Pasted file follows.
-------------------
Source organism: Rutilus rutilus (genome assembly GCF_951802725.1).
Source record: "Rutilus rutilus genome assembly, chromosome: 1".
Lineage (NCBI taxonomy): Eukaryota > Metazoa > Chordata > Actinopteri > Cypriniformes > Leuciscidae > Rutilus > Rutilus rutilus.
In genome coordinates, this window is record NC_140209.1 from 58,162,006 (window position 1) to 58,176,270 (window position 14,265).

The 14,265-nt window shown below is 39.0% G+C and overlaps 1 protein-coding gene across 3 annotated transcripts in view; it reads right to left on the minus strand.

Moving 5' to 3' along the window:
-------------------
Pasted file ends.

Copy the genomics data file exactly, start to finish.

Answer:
Source organism: Rutilus rutilus (genome assembly GCF_951802725.1).
Source record: "Rutilus rutilus genome assembly, chromosome: 1".
Lineage (NCBI taxonomy): Eukaryota > Metazoa > Chordata > Actinopteri > Cypriniformes > Leuciscidae > Rutilus > Rutilus rutilus.
In genome coordinates, this window is record NC_140209.1 from 58,162,006 (window position 1) to 58,176,270 (window position 14,265).

The 14,265-nt window shown below is 39.0% G+C and overlaps 1 protein-coding gene across 3 annotated transcripts in view; it reads right to left on the minus strand.

Moving 5' to 3' along the window: